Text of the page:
Blog Short #102: Negotiation Works Better Than Compromise
Photo by gorodenkoff, Courtesy of iStock Photo
What do you think when you hear the word “compromise?” Do you think you’re going to get something or give something up? I think most of us believe we’re going to give something up.
Even the word “compromise” has a negative vibe because it means caving in some way or another, and it assumes a competitive relationship between you and the other person.
“I want this, and you want that. How much will I have to give up to settle the issue?”
That’s the question. And there’s always the fear that you might have to give up everything to avoid escalating the conflict.
A better approach, especially when it comes to personal relationships, is to use negotiation.
Today I’ll explain the difference between compromise and negotiation and give you some strategies that facilitate successful negotiation.
Differences Between Compromise and Negotiation
Compromise starts with a problem between opposing sides.
Imagine two people standing on either side of a line, with their wants and needs stacked up on their side. They begin moving toward the middle, with each person making concessions to get to a point where there’s agreement. They chisel away at their wants and needs to make things work. That doesn’t necessarily mean either of them gets something they want.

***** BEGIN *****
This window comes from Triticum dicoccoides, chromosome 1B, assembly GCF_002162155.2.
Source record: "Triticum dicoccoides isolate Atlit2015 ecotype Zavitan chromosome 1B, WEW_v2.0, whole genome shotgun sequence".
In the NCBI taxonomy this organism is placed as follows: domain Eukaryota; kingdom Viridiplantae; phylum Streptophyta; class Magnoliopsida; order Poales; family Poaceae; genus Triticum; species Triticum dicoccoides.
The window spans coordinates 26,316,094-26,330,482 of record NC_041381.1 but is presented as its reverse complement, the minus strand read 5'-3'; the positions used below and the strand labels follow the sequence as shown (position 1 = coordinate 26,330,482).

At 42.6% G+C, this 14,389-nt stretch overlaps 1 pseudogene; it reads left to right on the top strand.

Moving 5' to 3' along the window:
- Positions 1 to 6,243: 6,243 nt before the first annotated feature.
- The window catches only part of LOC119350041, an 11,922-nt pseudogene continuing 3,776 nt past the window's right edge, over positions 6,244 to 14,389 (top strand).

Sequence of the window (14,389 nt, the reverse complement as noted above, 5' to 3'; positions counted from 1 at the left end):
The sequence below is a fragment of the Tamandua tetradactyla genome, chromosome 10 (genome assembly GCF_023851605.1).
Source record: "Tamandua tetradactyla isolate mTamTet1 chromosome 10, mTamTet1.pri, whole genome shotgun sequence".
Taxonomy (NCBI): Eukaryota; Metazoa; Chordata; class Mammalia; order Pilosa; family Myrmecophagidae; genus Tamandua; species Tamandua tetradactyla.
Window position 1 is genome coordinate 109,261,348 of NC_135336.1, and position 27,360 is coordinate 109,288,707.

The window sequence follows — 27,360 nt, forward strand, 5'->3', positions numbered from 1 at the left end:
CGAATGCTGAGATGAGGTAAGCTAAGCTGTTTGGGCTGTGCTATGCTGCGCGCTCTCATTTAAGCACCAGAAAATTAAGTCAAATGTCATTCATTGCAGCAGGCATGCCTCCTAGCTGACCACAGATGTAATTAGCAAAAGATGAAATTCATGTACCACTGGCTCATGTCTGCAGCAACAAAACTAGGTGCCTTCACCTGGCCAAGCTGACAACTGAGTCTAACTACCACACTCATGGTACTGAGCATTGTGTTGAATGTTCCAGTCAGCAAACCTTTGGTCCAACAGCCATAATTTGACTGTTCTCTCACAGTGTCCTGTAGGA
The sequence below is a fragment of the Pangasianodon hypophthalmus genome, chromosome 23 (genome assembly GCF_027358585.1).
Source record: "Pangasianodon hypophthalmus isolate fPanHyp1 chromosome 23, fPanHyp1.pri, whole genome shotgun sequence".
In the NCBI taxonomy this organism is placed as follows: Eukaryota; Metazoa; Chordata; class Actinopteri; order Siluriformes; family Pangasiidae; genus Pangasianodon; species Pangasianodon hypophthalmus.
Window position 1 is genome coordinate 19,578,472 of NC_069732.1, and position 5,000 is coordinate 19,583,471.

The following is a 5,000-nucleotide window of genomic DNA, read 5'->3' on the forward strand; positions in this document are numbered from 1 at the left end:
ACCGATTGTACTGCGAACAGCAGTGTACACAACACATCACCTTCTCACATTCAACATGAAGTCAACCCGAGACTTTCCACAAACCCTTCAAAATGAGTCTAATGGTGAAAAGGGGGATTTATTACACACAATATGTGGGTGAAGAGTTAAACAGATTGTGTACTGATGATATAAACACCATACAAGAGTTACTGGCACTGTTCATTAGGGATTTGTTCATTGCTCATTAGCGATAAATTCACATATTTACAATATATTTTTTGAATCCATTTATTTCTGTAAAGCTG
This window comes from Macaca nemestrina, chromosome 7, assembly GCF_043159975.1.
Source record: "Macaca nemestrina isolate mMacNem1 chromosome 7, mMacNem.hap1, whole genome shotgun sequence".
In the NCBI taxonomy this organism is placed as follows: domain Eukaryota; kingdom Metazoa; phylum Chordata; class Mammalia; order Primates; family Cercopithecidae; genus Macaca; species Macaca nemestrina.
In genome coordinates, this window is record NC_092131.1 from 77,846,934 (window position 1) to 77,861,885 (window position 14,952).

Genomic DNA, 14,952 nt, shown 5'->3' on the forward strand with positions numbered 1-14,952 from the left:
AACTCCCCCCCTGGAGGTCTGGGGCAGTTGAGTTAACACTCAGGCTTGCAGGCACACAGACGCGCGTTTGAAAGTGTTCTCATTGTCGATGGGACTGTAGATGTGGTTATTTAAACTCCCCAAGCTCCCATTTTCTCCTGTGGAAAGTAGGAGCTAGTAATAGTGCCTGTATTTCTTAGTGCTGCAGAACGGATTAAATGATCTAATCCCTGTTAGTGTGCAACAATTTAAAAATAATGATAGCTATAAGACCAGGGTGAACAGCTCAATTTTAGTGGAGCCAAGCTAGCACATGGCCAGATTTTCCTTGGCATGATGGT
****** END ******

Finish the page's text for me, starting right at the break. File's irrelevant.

For example, if one of you loves to go out for dinner and the other likes to stay in and cook together, you might compromise by ordering out, which doesn’t really satisfy either one of you. Yes, you get restaurant food, and you stay in, but you both lose the experience you each wanted. In this case, you have a lose-lose situation.
In the above example, two people cater equally to solve a problem. But compromise doesn’t always work this way. If one person is more dominant than the other, and the other is conflict-avoidant, you end up with one person getting what they want and the other accommodating them to avoid a fight. In this case, you get a win-lose.
Negotiation is based on equal consideration of each person’s wants and needs.
You start on the same side of the line and tackle the issue together. You work as a team to redefine the problem in terms of each other’s needs and then decide how to meet them, so you each get something. When done successfully, the outcome is win-win.